What does a revitalized church look like? I currently serve as a pastor on the staff of Mud Creek Baptist Church, founded in 1803. The recorded history of our church is rich with stories of those who fought to keep the doors open when attendance was low. Our church now has a membership of over 4000, and continues to grow and thrive in our corner of western North Carolina. In my 14 years at Mud Creek Baptist Church I have seen the consistent growth, and while I take no credit for this personally, I believe that our experience provides helpful truths for any pastor and church congregation. While every church has unique opportunities and challenges, I believe these observations can help those seeking to revitalize a stagnant or dying congregation.
On October 5, Mud Creek Baptist Church celebrated its 211th anniversary. The church has a unique history. Around 1880 the church experienced some major struggles and even considered disbanding. But Betsy Barnett walked from Greenville, SC to Hendersonville, NC (about a 40 mile trip) to vote against disbanding. Solid and stable leadership has exemplified the church since the middle of the twentieth century with only three senior pastors since the 1951. In 1979 the church experienced a tragedy with their pastor for eighteen years, Frank Carter, dying in a car accident. To that point in our church history, Mud Creek was an average Southern Baptist Church in the Bible belt. Even after stable leadership through the majority of the twentieth century the church was averaging around 125 people in regular attendance when Greg Mathis was called to be the pastor in 1980.
He has led a revitalization effort that has spanned his ministry of 34 years at Mud Creek. By every measurable category, the church has grown exponentially. Currently we have around 4,000 members with an average Sunday morning attendance around 2,400 people. We continue to expand numerically, grow in depth within the congregation, and have advanced our missions and outreach partnerships significantly over the last 15 years. Mud Creek is not a perfect church, nor are we healthy by every rubric that could be used. But we do represent almost 2% of the population of our county in Sunday morning attendance and continue to reach people with the gospel. Following are my observations about church revitalization that can be replicated.
- Commitment to evangelism and discipleship. For a church to move out of stagnation, she must see her mission with clarity and apply it with consistency. Greg Mathis led Mud Creek in the 1980s and early 90s to adopt D. James Kennedy’s Evangelism Explosion. This commitment to evangelism and gospel preaching has continued through 2014 and must be a priority for any church advancing in their context.
- Leading with people not over them. Mud Creek has its share of strong personalities. Instead of demanding that people follow a vision, our pastor has perfected the art of communicating with key leaders ahead of sharing the vision publicly. I realize some key leaders in some churches will make this a fascinatingly difficult challenge for a pastor with a burning vision for a church and city. But if a vision is to succeed, key congregational leaders must share it and support it.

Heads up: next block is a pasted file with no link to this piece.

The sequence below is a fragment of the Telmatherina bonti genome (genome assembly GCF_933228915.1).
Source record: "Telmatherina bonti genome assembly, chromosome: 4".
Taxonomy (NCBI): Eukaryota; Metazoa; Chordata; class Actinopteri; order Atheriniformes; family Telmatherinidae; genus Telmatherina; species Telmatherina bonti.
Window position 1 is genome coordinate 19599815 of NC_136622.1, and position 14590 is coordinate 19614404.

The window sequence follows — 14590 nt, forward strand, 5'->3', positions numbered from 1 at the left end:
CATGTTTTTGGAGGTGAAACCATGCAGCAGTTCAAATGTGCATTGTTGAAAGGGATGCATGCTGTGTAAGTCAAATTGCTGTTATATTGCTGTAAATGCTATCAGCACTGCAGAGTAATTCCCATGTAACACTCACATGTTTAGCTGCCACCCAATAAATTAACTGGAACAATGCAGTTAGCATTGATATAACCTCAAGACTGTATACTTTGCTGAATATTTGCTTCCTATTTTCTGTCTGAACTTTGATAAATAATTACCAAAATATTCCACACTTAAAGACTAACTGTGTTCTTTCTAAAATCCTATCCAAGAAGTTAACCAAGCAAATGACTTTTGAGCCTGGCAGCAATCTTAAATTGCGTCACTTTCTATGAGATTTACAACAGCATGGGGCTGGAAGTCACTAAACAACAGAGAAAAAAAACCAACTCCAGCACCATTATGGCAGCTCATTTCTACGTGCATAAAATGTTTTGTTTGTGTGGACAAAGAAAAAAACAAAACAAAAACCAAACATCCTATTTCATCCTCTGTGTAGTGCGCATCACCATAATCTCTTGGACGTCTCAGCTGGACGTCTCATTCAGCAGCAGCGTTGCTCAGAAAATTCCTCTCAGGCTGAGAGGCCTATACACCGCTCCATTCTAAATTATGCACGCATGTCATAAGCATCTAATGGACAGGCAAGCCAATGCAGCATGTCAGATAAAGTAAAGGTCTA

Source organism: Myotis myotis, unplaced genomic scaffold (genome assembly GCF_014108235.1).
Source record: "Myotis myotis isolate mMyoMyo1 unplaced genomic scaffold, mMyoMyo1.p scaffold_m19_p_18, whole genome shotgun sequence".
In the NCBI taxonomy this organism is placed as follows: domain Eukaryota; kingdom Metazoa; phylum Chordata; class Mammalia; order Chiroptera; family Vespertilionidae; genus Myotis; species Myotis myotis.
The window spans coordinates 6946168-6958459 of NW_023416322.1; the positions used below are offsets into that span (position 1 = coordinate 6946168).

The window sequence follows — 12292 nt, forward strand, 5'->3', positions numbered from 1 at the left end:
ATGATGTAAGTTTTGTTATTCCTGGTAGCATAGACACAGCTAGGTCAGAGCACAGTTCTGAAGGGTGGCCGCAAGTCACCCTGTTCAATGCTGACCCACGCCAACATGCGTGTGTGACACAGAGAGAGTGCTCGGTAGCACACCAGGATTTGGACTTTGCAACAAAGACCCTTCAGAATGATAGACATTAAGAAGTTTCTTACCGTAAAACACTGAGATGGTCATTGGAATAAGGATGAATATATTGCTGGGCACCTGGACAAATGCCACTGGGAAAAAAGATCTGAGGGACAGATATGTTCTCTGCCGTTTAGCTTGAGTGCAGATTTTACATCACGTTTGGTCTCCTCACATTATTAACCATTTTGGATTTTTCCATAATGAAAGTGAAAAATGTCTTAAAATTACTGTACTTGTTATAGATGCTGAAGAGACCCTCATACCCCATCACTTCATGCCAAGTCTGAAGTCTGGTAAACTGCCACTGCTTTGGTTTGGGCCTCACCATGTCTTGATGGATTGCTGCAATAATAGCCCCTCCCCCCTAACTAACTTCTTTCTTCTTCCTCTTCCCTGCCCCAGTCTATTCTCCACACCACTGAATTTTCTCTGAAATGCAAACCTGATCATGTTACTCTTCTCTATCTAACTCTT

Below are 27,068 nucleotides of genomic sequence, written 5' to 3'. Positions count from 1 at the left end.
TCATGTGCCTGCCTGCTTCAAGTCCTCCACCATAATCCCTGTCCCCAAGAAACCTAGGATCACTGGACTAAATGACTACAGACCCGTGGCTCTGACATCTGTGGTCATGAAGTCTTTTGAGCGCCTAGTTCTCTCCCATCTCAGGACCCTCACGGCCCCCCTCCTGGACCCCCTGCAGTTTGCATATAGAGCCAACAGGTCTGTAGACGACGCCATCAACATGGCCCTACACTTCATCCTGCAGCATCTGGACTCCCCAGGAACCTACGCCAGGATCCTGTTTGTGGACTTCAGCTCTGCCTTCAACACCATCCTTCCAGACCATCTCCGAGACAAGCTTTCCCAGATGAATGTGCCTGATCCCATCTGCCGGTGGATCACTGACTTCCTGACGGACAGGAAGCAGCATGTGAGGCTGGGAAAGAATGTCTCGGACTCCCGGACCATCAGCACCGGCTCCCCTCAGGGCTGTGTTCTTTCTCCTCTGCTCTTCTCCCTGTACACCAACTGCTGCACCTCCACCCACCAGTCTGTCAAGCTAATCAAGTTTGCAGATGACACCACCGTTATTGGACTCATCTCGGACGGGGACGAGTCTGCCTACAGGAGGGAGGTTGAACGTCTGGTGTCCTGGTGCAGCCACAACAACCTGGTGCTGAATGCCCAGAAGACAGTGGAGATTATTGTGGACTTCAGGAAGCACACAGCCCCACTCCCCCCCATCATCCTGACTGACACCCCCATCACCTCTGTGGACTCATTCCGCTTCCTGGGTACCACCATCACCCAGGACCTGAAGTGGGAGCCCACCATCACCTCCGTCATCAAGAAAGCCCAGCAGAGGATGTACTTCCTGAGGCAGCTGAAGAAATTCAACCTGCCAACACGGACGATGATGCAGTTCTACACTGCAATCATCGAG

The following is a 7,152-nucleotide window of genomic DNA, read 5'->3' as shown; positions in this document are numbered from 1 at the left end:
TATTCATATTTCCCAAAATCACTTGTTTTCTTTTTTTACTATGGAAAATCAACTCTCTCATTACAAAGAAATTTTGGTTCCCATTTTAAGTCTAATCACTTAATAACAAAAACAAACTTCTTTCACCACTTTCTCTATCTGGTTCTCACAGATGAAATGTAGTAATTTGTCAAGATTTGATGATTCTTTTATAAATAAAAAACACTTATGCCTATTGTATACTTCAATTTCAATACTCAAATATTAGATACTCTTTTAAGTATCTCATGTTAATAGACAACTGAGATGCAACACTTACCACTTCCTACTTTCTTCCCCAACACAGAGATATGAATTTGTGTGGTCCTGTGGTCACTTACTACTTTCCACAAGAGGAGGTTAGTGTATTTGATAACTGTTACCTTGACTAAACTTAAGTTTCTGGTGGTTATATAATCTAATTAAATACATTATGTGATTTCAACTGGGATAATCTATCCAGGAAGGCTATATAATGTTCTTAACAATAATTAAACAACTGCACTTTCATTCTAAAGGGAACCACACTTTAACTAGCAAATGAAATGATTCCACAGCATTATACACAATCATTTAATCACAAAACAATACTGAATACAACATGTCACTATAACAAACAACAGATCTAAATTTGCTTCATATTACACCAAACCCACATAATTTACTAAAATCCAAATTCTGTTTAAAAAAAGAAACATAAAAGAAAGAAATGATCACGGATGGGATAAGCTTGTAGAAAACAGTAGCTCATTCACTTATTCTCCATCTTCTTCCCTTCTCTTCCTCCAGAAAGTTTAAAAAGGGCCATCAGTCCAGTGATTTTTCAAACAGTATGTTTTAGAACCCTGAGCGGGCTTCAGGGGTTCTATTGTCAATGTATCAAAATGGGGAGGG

- Longevity in leadership. Our pastor, pastoral staff, and key lay leaders have been at Mud Creek for a long time. Longevity in leadership creates relational trust, builds consistency, and offers a framework of stability. This stability has grounded the consistent growth we’ve experienced over the years.
- Willingness to adapt. Mud Creek is not the same church it was in 1980, or 1990, or 2000 or even 2010. We have been and are willing to adapt, change, and redirect in order to reach new people. A vitalized church is one on the move, not static.
- Consistent vision casting and outward emphasis. We look for new ways to show and share how the gospel can and does influence the world. Celebrating mission success, building on mission partnerships in numerous contexts, and highlighting evangelistic and mission efforts require constant evaluation and effort. But it is well worth it. When your congregation feels the same mission tension concerning the lost and unreached that the pastor and staff does, mission and evangelistic advance follow.
- Positive, worshipful atmosphere. Unfortunately, many churches ooze negativity, criticism and gossip. The redeemed church of Jesus Christ ought not be this way. We believe entering church should be a joyful, worshipful and generally positive experience. People tend to be attracted (and I don’t mean creating a seeker friendly church) to the positive and reject the negative. Tone, content, and demeanor within corporate worship should be positive, uplifting, and focused on God.
- Regard for heritage without being tied down by tradition. Our heritage informs our vision, but we don’t let our past, our traditions, or our sacred cows predetermine our vision for the future. For a church to experience revitalization, some traditions must be allowed to die in order for more effective visions to take place.
- Dependence on God but not pharisaical super spirituality. There is no doubt that churches seeking revitalization need to depend on God completely. That dependence should be evident in worship, vision, and ministry. Leadership that depends on God is revealed by manner, power in communication, discernment, wisdom, and is evidenced by God’s favor. The Pharisees were quick to point out their spirituality, but lacked a relationship with God. Leadership in a revitalization effort should reveal their relationship with God, not by speaking in flowery language of spirituality, but rather their character should display godliness.
I’m sure there are more general observations that could be made about church revitalization. But these eight I’ve witnessed having an indelible effect on a growing church.